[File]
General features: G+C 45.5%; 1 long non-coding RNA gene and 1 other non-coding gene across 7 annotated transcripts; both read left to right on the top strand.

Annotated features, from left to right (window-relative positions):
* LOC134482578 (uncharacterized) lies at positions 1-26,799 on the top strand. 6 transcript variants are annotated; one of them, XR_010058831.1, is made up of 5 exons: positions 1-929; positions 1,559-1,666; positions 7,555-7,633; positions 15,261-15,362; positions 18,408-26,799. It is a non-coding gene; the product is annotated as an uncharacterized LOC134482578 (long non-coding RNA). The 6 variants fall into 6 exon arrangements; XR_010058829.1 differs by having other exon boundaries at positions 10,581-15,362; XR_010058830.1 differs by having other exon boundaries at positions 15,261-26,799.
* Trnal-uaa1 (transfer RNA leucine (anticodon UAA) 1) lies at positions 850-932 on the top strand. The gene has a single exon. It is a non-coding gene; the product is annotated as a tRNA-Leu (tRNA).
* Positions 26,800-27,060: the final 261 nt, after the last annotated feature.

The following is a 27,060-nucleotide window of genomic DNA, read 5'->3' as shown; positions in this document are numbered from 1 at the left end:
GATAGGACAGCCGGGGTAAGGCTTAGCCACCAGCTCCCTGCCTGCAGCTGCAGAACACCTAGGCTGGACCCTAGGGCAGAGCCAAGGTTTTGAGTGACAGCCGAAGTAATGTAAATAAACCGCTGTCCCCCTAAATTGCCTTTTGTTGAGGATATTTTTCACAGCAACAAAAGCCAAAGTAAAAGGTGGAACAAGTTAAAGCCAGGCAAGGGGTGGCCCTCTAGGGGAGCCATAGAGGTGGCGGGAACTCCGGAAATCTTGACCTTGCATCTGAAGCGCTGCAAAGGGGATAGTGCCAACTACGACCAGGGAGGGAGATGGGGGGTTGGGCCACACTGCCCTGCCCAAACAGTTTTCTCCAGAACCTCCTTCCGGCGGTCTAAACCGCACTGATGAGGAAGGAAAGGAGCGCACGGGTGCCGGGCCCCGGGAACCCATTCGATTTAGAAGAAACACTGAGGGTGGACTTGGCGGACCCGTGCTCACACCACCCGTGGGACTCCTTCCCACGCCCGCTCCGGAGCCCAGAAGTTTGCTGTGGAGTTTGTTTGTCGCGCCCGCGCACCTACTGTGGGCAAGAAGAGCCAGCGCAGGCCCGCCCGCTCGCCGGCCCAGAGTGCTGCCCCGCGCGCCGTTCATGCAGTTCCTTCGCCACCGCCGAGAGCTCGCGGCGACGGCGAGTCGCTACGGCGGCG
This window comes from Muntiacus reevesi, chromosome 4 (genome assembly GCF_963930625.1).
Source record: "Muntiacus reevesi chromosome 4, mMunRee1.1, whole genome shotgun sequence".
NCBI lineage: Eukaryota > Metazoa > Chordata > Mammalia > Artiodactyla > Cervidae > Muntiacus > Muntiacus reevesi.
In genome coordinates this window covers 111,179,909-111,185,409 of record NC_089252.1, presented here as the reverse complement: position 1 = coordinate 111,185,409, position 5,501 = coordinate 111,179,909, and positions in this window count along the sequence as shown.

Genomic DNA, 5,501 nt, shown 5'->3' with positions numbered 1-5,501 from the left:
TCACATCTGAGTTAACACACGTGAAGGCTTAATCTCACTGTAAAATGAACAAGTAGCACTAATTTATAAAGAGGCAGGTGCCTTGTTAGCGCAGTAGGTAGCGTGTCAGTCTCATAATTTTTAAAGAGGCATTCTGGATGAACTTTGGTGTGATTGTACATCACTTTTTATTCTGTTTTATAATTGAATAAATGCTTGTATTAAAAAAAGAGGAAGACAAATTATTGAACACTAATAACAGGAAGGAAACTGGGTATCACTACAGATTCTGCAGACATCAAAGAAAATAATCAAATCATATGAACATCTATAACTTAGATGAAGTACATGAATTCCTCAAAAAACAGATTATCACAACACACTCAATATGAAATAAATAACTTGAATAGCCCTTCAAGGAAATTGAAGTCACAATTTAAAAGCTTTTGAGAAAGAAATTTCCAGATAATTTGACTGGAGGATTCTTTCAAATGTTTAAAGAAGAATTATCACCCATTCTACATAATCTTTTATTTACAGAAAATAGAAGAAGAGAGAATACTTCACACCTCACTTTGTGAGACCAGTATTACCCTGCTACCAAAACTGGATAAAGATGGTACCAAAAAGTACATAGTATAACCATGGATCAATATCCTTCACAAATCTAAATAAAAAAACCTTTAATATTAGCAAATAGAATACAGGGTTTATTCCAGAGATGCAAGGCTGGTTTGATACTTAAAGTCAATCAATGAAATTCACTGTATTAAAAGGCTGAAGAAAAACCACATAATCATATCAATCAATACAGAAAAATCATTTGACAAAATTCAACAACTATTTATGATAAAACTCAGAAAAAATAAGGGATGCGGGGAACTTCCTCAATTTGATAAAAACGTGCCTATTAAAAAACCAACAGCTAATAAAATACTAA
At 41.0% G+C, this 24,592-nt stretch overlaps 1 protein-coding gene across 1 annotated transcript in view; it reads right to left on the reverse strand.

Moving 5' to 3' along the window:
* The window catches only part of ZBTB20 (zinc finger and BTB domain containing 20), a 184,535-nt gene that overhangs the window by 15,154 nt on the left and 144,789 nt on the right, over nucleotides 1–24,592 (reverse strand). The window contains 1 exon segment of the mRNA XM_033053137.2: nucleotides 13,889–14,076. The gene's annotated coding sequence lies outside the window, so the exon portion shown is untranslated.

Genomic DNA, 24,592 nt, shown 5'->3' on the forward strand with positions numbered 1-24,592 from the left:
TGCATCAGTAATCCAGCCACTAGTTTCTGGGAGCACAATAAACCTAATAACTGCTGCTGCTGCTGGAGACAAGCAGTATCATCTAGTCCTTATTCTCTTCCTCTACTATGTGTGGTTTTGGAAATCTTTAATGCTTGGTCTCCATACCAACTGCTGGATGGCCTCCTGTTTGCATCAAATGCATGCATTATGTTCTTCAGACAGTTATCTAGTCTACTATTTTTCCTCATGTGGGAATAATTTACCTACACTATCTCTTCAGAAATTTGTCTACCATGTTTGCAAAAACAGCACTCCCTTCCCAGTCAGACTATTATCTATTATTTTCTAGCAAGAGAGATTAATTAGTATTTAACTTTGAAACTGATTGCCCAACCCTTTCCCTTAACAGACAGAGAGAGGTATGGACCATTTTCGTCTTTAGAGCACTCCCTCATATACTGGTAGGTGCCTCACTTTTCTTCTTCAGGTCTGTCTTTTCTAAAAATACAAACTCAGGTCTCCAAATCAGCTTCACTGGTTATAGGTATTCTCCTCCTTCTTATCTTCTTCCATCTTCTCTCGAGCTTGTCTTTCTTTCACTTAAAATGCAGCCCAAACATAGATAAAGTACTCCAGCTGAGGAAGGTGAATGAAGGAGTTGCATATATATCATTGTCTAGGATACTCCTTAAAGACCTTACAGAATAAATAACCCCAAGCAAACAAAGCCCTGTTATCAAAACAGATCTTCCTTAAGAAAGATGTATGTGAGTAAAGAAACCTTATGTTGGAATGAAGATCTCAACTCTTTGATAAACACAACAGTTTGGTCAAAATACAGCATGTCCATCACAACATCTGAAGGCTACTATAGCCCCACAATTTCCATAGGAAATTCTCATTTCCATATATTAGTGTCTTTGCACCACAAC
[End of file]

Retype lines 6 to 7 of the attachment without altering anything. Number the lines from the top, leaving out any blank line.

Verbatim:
The following is a 27,060-nucleotide window of genomic DNA, read 5'->3' as shown; positions in this document are numbered from 1 at the left end:
GATAGGACAGCCGGGGTAAGGCTTAGCCACCAGCTCCCTGCCTGCAGCTGCAGAACACCTAGGCTGGACCCTAGGGCAGAGCCAAGGTTTTGAGTGACAGCCGAAGTAATGTAAATAAACCGCTGTCCCCCTAAATTGCCTTTTGTTGAGGATATTTTTCACAGCAACAAAAGCCAAAGTAAAAGGTGGAACAAGTTAAAGCCAGGCAAGGGGTGGCCCTCTAGGGGAGCCATAGAGGTGGCGGGAACTCCGGAAATCTTGACCTTGCATCTGAAGCGCTGCAAAGGGGATAGTGCCAACTACGACCAGGGAGGGAGATGGGGGGTTGGGCCACACTGCCCTGCCCAAACAGTTTTCTCCAGAACCTCCTTCCGGCGGTCTAAACCGCACTGATGAGGAAGGAAAGGAGCGCACGGGTGCCGGGCCCCGGGAACCCATTCGATTTAGAAGAAACACTGAGGGTGGACTTGGCGGACCCGTGCTCACACCACCCGTGGGACTCCTTCCCACGCCCGCTCCGGAGCCCAGAAGTTTGCTGTGGAGTTTGTTTGTCGCGCCCGCGCACCTACTGTGGGCAAGAAGAGCCAGCGCAGGCCCGCCCGCTCGCCGGCCCAGAGTGCTGCCCCGCGCGCCGTTCATGCAGTTCCTTCGCCACCGCCGAGAGCTCGCGGCGACGGCGAGTCGCTACGGCGGCG